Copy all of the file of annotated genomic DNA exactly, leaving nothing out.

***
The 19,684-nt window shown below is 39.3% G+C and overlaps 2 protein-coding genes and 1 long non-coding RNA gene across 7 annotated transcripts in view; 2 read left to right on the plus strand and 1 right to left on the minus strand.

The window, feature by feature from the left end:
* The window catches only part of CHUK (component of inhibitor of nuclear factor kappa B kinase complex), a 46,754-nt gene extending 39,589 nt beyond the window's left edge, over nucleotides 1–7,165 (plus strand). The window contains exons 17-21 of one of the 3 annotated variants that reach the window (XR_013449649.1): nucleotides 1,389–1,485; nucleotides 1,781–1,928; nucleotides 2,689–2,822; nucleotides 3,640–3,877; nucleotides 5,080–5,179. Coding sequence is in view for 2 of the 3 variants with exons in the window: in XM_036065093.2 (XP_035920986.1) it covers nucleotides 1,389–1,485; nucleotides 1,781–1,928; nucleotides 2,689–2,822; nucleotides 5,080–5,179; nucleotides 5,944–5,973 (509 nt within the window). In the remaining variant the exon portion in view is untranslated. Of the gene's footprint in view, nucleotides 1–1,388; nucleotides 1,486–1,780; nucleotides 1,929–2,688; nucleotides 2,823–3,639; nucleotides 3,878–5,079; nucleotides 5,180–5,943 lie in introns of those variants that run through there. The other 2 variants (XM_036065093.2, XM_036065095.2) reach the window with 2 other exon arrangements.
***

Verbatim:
The 19,684-nt window shown below is 39.3% G+C and overlaps 2 protein-coding genes and 1 long non-coding RNA gene across 7 annotated transcripts in view; 2 read left to right on the plus strand and 1 right to left on the minus strand.

The window, feature by feature from the left end:
* The window catches only part of CHUK (component of inhibitor of nuclear factor kappa B kinase complex), a 46,754-nt gene extending 39,589 nt beyond the window's left edge, over nucleotides 1–7,165 (plus strand). The window contains exons 17-21 of one of the 3 annotated variants that reach the window (XR_013449649.1): nucleotides 1,389–1,485; nucleotides 1,781–1,928; nucleotides 2,689–2,822; nucleotides 3,640–3,877; nucleotides 5,080–5,179. Coding sequence is in view for 2 of the 3 variants with exons in the window: in XM_036065093.2 (XP_035920986.1) it covers nucleotides 1,389–1,485; nucleotides 1,781–1,928; nucleotides 2,689–2,822; nucleotides 5,080–5,179; nucleotides 5,944–5,973 (509 nt within the window). In the remaining variant the exon portion in view is untranslated. Of the gene's footprint in view, nucleotides 1–1,388; nucleotides 1,486–1,780; nucleotides 1,929–2,688; nucleotides 2,823–3,639; nucleotides 3,878–5,079; nucleotides 5,180–5,943 lie in introns of those variants that run through there. The other 2 variants (XM_036065093.2, XM_036065095.2) reach the window with 2 other exon arrangements.